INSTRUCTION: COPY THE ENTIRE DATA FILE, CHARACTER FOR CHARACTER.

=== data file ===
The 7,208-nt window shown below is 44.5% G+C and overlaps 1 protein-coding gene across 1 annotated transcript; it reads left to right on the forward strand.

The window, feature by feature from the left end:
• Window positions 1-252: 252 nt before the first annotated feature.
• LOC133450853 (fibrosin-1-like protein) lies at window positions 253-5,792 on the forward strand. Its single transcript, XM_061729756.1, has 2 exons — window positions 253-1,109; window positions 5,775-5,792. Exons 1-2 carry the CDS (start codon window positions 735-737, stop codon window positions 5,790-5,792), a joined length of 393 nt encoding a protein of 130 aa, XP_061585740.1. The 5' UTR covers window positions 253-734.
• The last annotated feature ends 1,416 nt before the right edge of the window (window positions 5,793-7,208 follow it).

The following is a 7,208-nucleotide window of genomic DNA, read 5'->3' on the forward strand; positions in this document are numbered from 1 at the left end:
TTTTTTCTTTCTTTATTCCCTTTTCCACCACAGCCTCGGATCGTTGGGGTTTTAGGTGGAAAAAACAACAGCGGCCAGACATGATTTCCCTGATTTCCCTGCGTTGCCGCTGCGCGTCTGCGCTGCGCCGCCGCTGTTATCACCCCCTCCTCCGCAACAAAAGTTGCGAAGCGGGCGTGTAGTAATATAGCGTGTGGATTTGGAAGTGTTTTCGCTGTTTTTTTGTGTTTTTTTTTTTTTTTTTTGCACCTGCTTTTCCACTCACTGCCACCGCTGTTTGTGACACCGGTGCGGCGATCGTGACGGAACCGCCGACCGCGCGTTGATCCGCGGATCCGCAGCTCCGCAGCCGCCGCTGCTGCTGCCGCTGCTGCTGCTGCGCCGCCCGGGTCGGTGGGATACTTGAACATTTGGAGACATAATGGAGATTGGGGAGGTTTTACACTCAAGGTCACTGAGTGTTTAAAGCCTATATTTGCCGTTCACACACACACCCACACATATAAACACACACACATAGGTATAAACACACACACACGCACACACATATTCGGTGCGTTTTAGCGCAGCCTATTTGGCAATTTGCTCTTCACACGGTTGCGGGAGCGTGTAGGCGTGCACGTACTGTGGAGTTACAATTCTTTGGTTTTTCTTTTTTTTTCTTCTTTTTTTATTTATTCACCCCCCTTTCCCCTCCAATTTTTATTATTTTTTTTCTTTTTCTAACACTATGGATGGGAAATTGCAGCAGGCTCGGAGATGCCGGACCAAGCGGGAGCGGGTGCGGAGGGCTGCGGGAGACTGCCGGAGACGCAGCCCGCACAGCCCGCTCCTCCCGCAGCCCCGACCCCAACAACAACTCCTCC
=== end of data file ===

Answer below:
The 7,208-nt window shown below is 44.5% G+C and overlaps 1 protein-coding gene across 1 annotated transcript; it reads left to right on the forward strand.

The window, feature by feature from the left end:
• Window positions 1-252: 252 nt before the first annotated feature.
• LOC133450853 (fibrosin-1-like protein) lies at window positions 253-5,792 on the forward strand. Its single transcript, XM_061729756.1, has 2 exons — window positions 253-1,109; window positions 5,775-5,792. Exons 1-2 carry the CDS (start codon window positions 735-737, stop codon window positions 5,790-5,792), a joined length of 393 nt encoding a protein of 130 aa, XP_061585740.1. The 5' UTR covers window positions 253-734.
• The last annotated feature ends 1,416 nt before the right edge of the window (window positions 5,793-7,208 follow it).

The following is a 7,208-nucleotide window of genomic DNA, read 5'->3' on the forward strand; positions in this document are numbered from 1 at the left end:
TTTTTTCTTTCTTTATTCCCTTTTCCACCACAGCCTCGGATCGTTGGGGTTTTAGGTGGAAAAAACAACAGCGGCCAGACATGATTTCCCTGATTTCCCTGCGTTGCCGCTGCGCGTCTGCGCTGCGCCGCCGCTGTTATCACCCCCTCCTCCGCAACAAAAGTTGCGAAGCGGGCGTGTAGTAATATAGCGTGTGGATTTGGAAGTGTTTTCGCTGTTTTTTTGTGTTTTTTTTTTTTTTTTTTGCACCTGCTTTTCCACTCACTGCCACCGCTGTTTGTGACACCGGTGCGGCGATCGTGACGGAACCGCCGACCGCGCGTTGATCCGCGGATCCGCAGCTCCGCAGCCGCCGCTGCTGCTGCCGCTGCTGCTGCTGCGCCGCCCGGGTCGGTGGGATACTTGAACATTTGGAGACATAATGGAGATTGGGGAGGTTTTACACTCAAGGTCACTGAGTGTTTAAAGCCTATATTTGCCGTTCACACACACACCCACACATATAAACACACACACATAGGTATAAACACACACACACGCACACACATATTCGGTGCGTTTTAGCGCAGCCTATTTGGCAATTTGCTCTTCACACGGTTGCGGGAGCGTGTAGGCGTGCACGTACTGTGGAGTTACAATTCTTTGGTTTTTCTTTTTTTTTCTTCTTTTTTTATTTATTCACCCCCCTTTCCCCTCCAATTTTTATTATTTTTTTTCTTTTTCTAACACTATGGATGGGAAATTGCAGCAGGCTCGGAGATGCCGGACCAAGCGGGAGCGGGTGCGGAGGGCTGCGGGAGACTGCCGGAGACGCAGCCCGCACAGCCCGCTCCTCCCGCAGCCCCGACCCCAACAACAACTCCTCC